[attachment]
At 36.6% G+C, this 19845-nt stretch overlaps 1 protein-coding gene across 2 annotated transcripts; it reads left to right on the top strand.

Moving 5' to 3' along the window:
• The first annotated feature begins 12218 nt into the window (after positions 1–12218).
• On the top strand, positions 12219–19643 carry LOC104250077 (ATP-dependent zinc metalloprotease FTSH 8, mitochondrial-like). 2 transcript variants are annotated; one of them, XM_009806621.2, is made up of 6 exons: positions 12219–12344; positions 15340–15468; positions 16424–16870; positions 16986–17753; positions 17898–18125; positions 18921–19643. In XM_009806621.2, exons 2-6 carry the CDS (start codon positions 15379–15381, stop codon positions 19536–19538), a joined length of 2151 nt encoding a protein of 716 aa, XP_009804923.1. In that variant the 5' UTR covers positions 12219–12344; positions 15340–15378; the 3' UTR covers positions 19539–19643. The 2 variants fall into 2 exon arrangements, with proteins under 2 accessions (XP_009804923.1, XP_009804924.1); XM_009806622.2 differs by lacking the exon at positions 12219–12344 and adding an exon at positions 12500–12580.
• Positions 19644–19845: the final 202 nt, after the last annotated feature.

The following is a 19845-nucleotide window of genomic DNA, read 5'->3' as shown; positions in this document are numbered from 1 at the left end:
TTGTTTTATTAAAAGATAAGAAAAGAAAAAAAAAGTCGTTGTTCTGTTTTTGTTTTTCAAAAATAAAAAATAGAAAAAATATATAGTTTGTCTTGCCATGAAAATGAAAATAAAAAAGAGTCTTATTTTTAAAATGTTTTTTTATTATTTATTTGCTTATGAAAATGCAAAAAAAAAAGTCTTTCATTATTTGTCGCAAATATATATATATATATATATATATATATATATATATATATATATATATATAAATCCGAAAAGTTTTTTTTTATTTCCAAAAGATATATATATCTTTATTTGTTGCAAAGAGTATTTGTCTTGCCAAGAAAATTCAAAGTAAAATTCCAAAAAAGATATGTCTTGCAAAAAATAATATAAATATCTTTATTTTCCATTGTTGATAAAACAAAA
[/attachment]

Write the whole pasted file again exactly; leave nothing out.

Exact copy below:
At 36.6% G+C, this 19845-nt stretch overlaps 1 protein-coding gene across 2 annotated transcripts; it reads left to right on the top strand.

Moving 5' to 3' along the window:
• The first annotated feature begins 12218 nt into the window (after positions 1–12218).
• On the top strand, positions 12219–19643 carry LOC104250077 (ATP-dependent zinc metalloprotease FTSH 8, mitochondrial-like). 2 transcript variants are annotated; one of them, XM_009806621.2, is made up of 6 exons: positions 12219–12344; positions 15340–15468; positions 16424–16870; positions 16986–17753; positions 17898–18125; positions 18921–19643. In XM_009806621.2, exons 2-6 carry the CDS (start codon positions 15379–15381, stop codon positions 19536–19538), a joined length of 2151 nt encoding a protein of 716 aa, XP_009804923.1. In that variant the 5' UTR covers positions 12219–12344; positions 15340–15378; the 3' UTR covers positions 19539–19643. The 2 variants fall into 2 exon arrangements, with proteins under 2 accessions (XP_009804923.1, XP_009804924.1); XM_009806622.2 differs by lacking the exon at positions 12219–12344 and adding an exon at positions 12500–12580.
• Positions 19644–19845: the final 202 nt, after the last annotated feature.

The following is a 19845-nucleotide window of genomic DNA, read 5'->3' as shown; positions in this document are numbered from 1 at the left end:
TTGTTTTATTAAAAGATAAGAAAAGAAAAAAAAAGTCGTTGTTCTGTTTTTGTTTTTCAAAAATAAAAAATAGAAAAAATATATAGTTTGTCTTGCCATGAAAATGAAAATAAAAAAGAGTCTTATTTTTAAAATGTTTTTTTATTATTTATTTGCTTATGAAAATGCAAAAAAAAAAGTCTTTCATTATTTGTCGCAAATATATATATATATATATATATATATATATATATATATATATATATATATAAATCCGAAAAGTTTTTTTTTATTTCCAAAAGATATATATATCTTTATTTGTTGCAAAGAGTATTTGTCTTGCCAAGAAAATTCAAAGTAAAATTCCAAAAAAGATATGTCTTGCAAAAAATAATATAAATATCTTTATTTTCCATTGTTGATAAAACAAAA